CHARLES PERRAULT Bluebeard† There once lived a man who had fine houses, both in the city and in the country, dinner services of gold and silver, chairs covered with tapestries, and coaches covered with gold. But this man had the misfortune of having a blue beard, which made him look so ugly and frightful that women and girls alike fled at the sight of him. One of his neighbors, a respectable lady, had two daughters who were perfect beauties. He asked for the hand of one, but left it up to the mother to choose which one. Neither of the two girls wanted to marry him, and the offer went back and forth between them, since they could not bring themselves to marry a man with a blue beard. What added even more to their sense of disgust was that he had already married several women, and no one knew what had become of them. In order to cultivate their acquaintance, Bluebeard threw a party for the two girls with their mother, three or four of their closest friends, and a few young men from the neighborhood in one of his country houses. It lasted an entire week. Every day there were parties of pleasure, hunting, fishing, dancing, and dining. The guests never even slept, but cavorted and caroused all night long. Everything went so well that the younger of the two sisters began to think that the beard of the master of the house was not so blue after all and that he was in fact a fine fellow. As soon as they returned to town, the marriage was celebrated. After a month had passed, Bluebeard told his wife that he had to travel to take care of some urgent business in the provinces and that he would be away for at least six weeks. He urged her to enjoy herself while he was away, to invite her close friends and to take them out to the country if she wished. Above all, she was to stay in good spirits. “Here,” he said, “are the keys to my two large store rooms. Here are the ones for the gold and silver china that is too good for everyday use. Here are the ones for my strongboxes, where my gold and silver are kept. Here are the ones for the caskets where my jewels are stored. And finally, this is the passkey to all the rooms in my mansion. As for this particular key, it is the key to the small room at the end of the long passage on the lower floor. Open anything you want. Go anywhere you wish. But I absolutely forbid you to enter that little room, and if you so much as open it a crack, there will be no limit to my anger.” She promised to follow the orders he had just given exactly. After kissing his wife, Bluebeard got into the carriage and embarked on his journey. Friends and neighbors of the young bride did not wait for an invitation before coming to call, so great was their impatience to see the splendors of the house. They had not dared to call while the husband was there, because of his blue beard, which frightened them. In no time they were darting through the rooms, the closets, and the wardrobes, each of which was more splendid and sumptuous than the next. Then they went upstairs to the storerooms, where they could not find words to describe the number and beauty of the tapestries, beds, sofas, cabinets, stands, and tables. There were looking glasses, in which you could see yourself from head to toe, some of which had frames of glass, others of silver or gilded lacquer, but all of which were more splendid and magnificent than anyone there had ever seen. They kept on expressing praise even as they felt envy for the good fortune of their friend who, however, was unable to take any pleasure at all from the sight of these riches because she was so anxious to get into that room on the lower floor. So tormented was she by her curiosity that, without stopping to think about how rude it was to leave her friends, she raced down a little staircase so fast that more than once she thought she was going to break her neck. When she reached the door to the room, she stopped to think for a moment about how her husband had forbidden her to enter, and she reflected on the harm that might come her way for being disobedient. But the temptation was so great that she was unable to resist it. She took the little key and, trembling, opened the door. At first she saw nothing, for the windows were closed. After a few moments, she began to realize that the floor was covered with clotted blood and that the blood reflected the bodies of several dead women hung up on the walls (these were all the women Bluebeard had married and then murdered one after another). She thought she would die of fright, and the key to the room, which she was about to pull out of the lock, dropped from her hand. When she regained her senses, she picked up the key, closed the door, and went back to her room to compose herself. But she didn’t succeed, for her nerves were too frayed. Having noticed that the key to the room was stained with blood, she wiped it two or three times, but the blood would not come off at all. She tried to wash it off and even to scrub it with sand and grit. The bloodstain would not come off because the key was enchanted and nothing could clean it completely. When you cleaned the stain from one side, it just returned on the other. That very night, Bluebeard returned unexpectedly from his journey and reported that, on the road, he had received letters informing him that the business upon which he had set forth had just been settled to his satisfaction. His wife did everything that she could to make it appear that she was thrilled with his speedy return. The next day, he asked to have the keys back, and she returned them, but with a hand trembling so much that he knew at once what had happened. “How is it,” he asked, “that the key to the little room isn’t with the others?” “I must have left it upstairs on my dressing table,” she replied. “Don’t forget to bring it to me soon,” Bluebeard told her. After making one excuse after another, she had to bring him the key. Bluebeard examined it and said to his wife: “Why is there blood on this key?” “I have no idea,” answered the poor woman, paler than death. “You have no idea,” Bluebeard replied. “But I have an idea. You tried to enter that little room. Well, madam, now that you have opened it, you can go right in and take your place beside the ladies whom you saw there.” She threw herself at her husband’s feet, weeping and begging his pardon, with all the signs of genuine regret for disobeying him. She looked so beautiful and was so distressed that she would have melted a heart of stone, but Bluebeard had a heart harder than any rock. “You must die, madam,” he declared, “and it will be right away.” “Since I must die,” she replied, gazing at him with eyes full of tears, “give me a little time to say my prayers.” “I will give you a quarter of an hour,” Bluebeard said, “but not a moment more.” When she was alone, she called her sister and said to her: “Sister Anne”—for that was her name—“I implore you to go up to the top of the tower to see if my brothers are on the way here. They told me that they were coming to visit today. If you catch sight of them, signal them to hurry.” Sister Anne went up to the top of the tower, and the poor distressed girl cried out to her from time to time: “Anne, Sister Anne, do you see anyone coming?” Sister Anne replied: “I see nothing but the sun shining and the green grass growing.” In the meantime, Bluebeard took an enormous cutlass in hand and cried out at the top of his voice to his wife: “Come down at once or I’ll go up there!” “Just a moment more, I beg you,” his wife replied and at the same time she called out softly: “Anne, Sister Anne, do you see anyone coming?” And Sister Anne replied: “I see nothing but the sun shining and the green grass growing.” “Come down at once,” Bluebeard called, “or I’ll go up there!” “I’m coming,” his wife replied, and then she called: “Anne, Sister Anne, do you see anyone coming?” “I can see a great cloud of dust coming this way,” replied Sister Anne. “Is it my brothers?” “No, oh no, sister, it’s just a flock of sheep.” “Are you coming down?” Bluebeard roared. “Just one moment more,” his wife replied, and then she called: “Anne, Sister Anne, do you see anyone coming?” “I see two horsemen coming this way, but they’re still far away,” she replied. “Thank God,” she shouted a moment later, “it must be our brothers. I’ll signal to them to hurry up.” Bluebeard began shouting so loudly that the entire house shook. His poor wife came downstairs, in tears and with disheveled hair. She threw herself at his feet. “That won’t do you any good,” said Bluebeard. “Prepare to die.” Then, taking her by the hair with one hand and raising his cutlass with the other, he was about to chop off her head. The poor woman turned to him and implored him with a gaze that had death written on it. She begged for one last moment to prepare herself for death. “No, no,” he said, “prepare to meet your maker.” And lifting his arm … Just at that moment there was such a loud pounding at the gate that Bluebeard stopped short. The gate was opened, and two horsemen, swords in hand, dashed in and made straight for Bluebeard. He realized that they were the brothers of his wife: the one a dragoon and the other a musketeer. He fled instantly in an effort to escape. But the two brothers were so hot in pursuit that they trapped him before he could get to the stairs. They plunged their swords through his body and left him for dead. Bluebeard’s wife was as close to death as her husband and barely had the strength to rise and embrace her brothers. It turned out that Bluebeard had left no heirs, and so his wife took possession of the entire estate. She devoted a portion of it to arranging a marriage between her sister Anne and a young gentleman with whom she had been in love for a long time. Another portion of it was used to buy commissions for her two brothers. She used the rest to marry herself to a very worthy man, who banished the memory of the miserable days she had spent with Bluebeard. Moral Curiosity, in spite of its many charms, Can bring with it serious regrets; You can see a thousand examples of it every day. Women succumb, but it’s a fleeting pleasure; As soon as you satisfy it, it ceases to be. And it always proves very, very costly. Another Moral If you just take a sensible point of view, And study this grim little story, You will understand that this tale Is one that took place many years ago. No longer are husbands so terrible, Demanding the impossible, Acting unhappy and jealous. With their wives they toe the line; And whatever color their beards might be, It’s not hard to tell which of the pair is master. † Charles Perrault, “Le Barbe bleue,” in Histoires ou Contes du temps passé. Avec des Moralités (Paris: Barbin, 1697). Translated for the first edition of this Norton Critical Edition by Maria Tatar. Copyright © 1999 Maria Tatar. The Classic Fairy Tales (Second Edition) (Norton Critical Editions) (Kindle Locations 5129-5235). W. W. Norton & Company. Kindle Edition. Running head: BLUEBEARD BY CHARLES PERRAULT Bluebeard by Charles Perrault Institution Affiliation Date 1 BLUEBEARD BY CHARLES PERRAULT 2 Bluebeard by Charles Perrault My favorite story is The Bluebeard story by Charles Perrault portrays the Bluebeard as a rich man with blue beards that makes most of the single women in the village to reject his proposals. His appearance brings a lot of challenges for him in his dating life. Nevertheless, Bluebeard has married several wives, but no one knew what happened with them. After inviting a woman with her two daughters, he takes one of them as a bride. After a month in his marriage with his newly wife, Bluebeard embarks on a journey but he leaves her wife behind. She was not supposed to access a specific closest within the house. The wife out of curiosity decides to open, she finds the bodies of several dead women scattered on the walls. Bluebeard find out that her wife has disobeyed him. So, he decides to kill her, but her brothers save her. The way Charles Perrault organizes the story it shows it is a perfect fairy tale. I think that the story is about pure curiosity. Bluebeard left his wife with orders not to visit the small room in the house. However, due to her curiosity, Bluebird’s wife decided to visit and see for herself the contents of the room. The contents of the small room almost ended her life. Moral curiosity applies as well when the friends of the wife could not wait until Bluebeard was away to visit his wife. Neighbors and friends immediately visit Bluebeard’s house in his absence but fear to visit whenever he might remain around. The rush to see Bluebeard’s property in his lack shows curiosity. Bluebeard’s wife also remains curious about her brothers’ whereabouts by asking her sister, Anne whether she sees them. Bluebeard’s wife consistently calls out to Anne regarding her brothers, showing curiosity. BLUEBEARD BY CHARLES PERRAULT 3 ...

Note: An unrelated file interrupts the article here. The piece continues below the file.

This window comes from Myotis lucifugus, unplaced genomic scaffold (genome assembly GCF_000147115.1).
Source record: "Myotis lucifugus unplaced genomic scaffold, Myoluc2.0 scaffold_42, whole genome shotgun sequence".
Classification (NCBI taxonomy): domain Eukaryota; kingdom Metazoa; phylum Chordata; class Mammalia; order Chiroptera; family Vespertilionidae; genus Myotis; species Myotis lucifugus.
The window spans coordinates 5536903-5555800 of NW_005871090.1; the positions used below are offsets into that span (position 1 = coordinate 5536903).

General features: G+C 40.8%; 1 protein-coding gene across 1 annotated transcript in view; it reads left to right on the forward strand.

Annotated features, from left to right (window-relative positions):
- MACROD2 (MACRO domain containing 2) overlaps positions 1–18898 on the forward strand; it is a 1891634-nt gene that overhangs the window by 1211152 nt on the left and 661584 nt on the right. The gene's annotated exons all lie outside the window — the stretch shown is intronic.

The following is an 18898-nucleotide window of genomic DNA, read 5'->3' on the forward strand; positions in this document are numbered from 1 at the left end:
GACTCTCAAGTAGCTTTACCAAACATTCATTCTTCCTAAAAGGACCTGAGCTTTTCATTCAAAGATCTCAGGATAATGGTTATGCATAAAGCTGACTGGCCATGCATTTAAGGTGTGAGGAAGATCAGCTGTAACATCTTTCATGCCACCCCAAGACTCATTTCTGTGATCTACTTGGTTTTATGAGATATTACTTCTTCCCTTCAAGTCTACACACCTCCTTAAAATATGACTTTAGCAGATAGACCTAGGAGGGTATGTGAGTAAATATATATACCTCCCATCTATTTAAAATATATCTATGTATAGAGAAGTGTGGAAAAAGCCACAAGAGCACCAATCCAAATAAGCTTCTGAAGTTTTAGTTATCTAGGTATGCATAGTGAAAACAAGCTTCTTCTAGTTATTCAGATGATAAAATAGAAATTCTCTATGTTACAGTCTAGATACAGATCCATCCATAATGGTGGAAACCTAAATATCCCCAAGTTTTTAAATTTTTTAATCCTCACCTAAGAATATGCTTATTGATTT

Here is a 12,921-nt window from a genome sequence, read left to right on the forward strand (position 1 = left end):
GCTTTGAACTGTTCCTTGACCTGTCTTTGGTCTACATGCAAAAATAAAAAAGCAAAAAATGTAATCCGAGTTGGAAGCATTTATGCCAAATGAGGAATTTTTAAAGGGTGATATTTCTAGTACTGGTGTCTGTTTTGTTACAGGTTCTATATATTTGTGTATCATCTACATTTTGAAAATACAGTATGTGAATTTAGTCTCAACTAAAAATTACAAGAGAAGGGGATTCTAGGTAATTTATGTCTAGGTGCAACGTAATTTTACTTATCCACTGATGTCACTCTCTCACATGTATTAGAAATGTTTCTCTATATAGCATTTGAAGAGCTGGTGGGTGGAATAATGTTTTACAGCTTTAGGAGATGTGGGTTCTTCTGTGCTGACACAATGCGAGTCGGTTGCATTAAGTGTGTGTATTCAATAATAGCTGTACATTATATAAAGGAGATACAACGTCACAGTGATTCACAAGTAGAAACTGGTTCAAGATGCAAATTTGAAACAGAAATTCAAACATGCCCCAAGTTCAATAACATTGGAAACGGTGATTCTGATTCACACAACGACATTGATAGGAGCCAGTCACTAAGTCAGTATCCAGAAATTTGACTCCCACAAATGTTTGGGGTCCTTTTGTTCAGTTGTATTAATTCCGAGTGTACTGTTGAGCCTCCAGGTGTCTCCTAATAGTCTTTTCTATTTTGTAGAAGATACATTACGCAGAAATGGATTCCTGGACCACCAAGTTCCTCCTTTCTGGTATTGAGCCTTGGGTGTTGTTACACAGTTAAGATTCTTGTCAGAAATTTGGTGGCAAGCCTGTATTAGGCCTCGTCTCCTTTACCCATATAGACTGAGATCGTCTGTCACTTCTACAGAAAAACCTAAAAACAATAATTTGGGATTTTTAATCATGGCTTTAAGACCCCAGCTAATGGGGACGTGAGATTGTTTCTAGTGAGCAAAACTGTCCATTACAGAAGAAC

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School: Duke University